FIG. 6E depicts a stage whereby the conductive surfaces are immersed in solution 84 containing phosphor particles. Different biases are applied to submount 28 and electrode 82, which is submerged in solution 84. As electroconductive layer 88 shares the same bias as submount 28, the bias difference between electrode 82 and electroconductive layer 88 pushes phosphor particles out of solution 84, causing the phosphor particles to deposit as electroconductive layer 88. Arrows 86 indicate the direction in which phosphor particles travel. Substantially all surfaces other than the surfaces coated with electroconductive layer 88 are made nonconductive by second insulating layer 66 or by photoresist 70. As a result, phosphor deposition is restricted to electroconductive layer 88.
FIG. 7A through FIG. 7F depict an alternative process for electrophoretically depositing a phosphor layer on a LED chip 10 that includes a nonconductive substrate. FIG. 7A, FIG. 7B, and FIG. 7C depict the stages depicted in FIG. 4A, FIG. 4B, and FIG. 4C, respectively. In FIG. 7A, submount 28 is coated with first insulating layer 60, contact layer 62 is deposited on top of first insulating layer 60 to form anode and cathode contacts, and metal bumps 52 are formed on contact layer 62. In FIG. 7B, second insulating layer 66 is deposited on contact layer 62, leaving contact windows 68 exposed. In FIG. 7C, LED chip 10 is placed on and attached to metal bumps 52.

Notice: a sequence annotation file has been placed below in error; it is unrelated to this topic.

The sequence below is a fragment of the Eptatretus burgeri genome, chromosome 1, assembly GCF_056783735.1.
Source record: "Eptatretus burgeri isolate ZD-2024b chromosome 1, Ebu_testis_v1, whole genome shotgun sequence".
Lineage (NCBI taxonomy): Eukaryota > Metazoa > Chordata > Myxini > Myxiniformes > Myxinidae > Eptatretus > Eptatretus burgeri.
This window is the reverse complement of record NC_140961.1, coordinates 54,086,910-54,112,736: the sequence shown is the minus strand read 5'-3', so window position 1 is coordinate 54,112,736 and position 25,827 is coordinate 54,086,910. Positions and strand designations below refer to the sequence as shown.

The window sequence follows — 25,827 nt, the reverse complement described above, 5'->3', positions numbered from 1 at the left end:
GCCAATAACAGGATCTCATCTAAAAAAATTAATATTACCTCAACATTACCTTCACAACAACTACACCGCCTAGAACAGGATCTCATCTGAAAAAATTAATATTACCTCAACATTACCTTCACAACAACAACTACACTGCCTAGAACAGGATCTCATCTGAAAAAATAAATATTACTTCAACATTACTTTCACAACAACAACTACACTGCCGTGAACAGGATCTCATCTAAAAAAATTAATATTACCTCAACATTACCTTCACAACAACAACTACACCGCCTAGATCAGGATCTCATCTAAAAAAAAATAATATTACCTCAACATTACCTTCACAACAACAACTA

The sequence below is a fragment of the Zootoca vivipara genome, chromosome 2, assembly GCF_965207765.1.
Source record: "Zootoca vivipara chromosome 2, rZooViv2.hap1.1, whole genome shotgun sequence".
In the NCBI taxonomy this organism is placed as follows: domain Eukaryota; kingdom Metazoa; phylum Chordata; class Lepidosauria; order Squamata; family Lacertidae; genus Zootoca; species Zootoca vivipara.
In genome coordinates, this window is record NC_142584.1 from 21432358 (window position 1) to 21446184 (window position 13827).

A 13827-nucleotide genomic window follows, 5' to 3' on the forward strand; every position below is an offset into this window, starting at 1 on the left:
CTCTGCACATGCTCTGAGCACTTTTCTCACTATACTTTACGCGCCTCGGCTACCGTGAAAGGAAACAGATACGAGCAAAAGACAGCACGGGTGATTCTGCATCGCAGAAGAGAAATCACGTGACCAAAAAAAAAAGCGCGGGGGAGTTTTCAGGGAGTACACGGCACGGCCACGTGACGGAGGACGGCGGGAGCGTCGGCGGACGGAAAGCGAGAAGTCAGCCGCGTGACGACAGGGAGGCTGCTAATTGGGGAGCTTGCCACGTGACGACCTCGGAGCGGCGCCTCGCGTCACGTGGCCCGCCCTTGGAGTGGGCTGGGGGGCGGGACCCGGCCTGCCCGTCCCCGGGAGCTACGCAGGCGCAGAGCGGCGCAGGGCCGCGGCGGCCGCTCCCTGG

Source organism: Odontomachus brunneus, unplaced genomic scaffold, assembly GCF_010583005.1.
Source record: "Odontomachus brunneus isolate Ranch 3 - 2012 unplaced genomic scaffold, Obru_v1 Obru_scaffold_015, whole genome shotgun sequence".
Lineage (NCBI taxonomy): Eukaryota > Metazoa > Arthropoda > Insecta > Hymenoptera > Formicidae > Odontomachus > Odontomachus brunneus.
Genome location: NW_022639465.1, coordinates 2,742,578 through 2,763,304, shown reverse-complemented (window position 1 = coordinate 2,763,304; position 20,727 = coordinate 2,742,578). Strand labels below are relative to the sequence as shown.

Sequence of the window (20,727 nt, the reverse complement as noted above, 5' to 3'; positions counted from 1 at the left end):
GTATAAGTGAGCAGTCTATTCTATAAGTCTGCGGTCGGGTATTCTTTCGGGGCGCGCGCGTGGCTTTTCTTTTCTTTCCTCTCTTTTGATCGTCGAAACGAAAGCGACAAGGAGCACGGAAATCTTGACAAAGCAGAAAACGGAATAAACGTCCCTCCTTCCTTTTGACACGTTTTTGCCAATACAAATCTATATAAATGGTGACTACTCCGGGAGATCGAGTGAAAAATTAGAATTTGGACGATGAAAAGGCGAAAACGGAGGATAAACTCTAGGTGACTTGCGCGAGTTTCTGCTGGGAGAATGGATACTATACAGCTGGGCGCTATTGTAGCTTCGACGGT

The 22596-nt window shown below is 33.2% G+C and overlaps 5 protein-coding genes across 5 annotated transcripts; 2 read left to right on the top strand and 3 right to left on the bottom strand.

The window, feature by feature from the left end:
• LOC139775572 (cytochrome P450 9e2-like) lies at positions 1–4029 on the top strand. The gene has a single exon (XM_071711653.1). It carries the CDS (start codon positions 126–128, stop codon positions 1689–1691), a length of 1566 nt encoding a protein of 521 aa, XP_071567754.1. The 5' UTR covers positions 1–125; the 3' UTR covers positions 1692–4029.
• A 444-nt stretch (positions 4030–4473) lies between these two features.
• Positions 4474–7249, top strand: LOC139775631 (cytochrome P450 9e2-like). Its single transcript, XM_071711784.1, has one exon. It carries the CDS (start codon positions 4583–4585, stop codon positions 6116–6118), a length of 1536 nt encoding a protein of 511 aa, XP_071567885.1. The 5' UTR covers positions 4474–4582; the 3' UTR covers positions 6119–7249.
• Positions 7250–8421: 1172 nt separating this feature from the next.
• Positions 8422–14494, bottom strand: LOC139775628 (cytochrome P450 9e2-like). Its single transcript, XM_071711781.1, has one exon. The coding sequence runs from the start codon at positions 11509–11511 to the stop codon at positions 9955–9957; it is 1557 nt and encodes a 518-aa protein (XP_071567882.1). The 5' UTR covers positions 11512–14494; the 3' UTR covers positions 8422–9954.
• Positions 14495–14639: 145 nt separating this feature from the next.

FIG. 7D depicts a stage whereby all surfaces are coated with electroconductive layer 88. In contrast to the stage depicted in FIG. 6C, in which electroconductive layer 88 coated only LED chip 10, electroconductive layer 88 in FIG. 7D coats both LED chip 10 and second insulating layer 66, making all surfaces conductive.
FIG. 7E depicts a selective insulation of electroconductive-layer-coated surfaces where phosphor deposition is not desired. Surfaces where phosphor deposition is not desired may be selectively coated with insulating photoresist 70, for example using a patterned mask. By using the patterned mask, only the surfaces of LED chip 10 may remain conductive, uncoated with photoresist 70. Gap 46 surrounds the side walls of LED chip 10, separating the side walls from photoresist 70 and allowing phosphor deposition on the side walls of LED chip 10. Gap 46 is wide enough to allow phosphor particles to reach the side walls of LED chip 10, but usually less than 100 μm wide.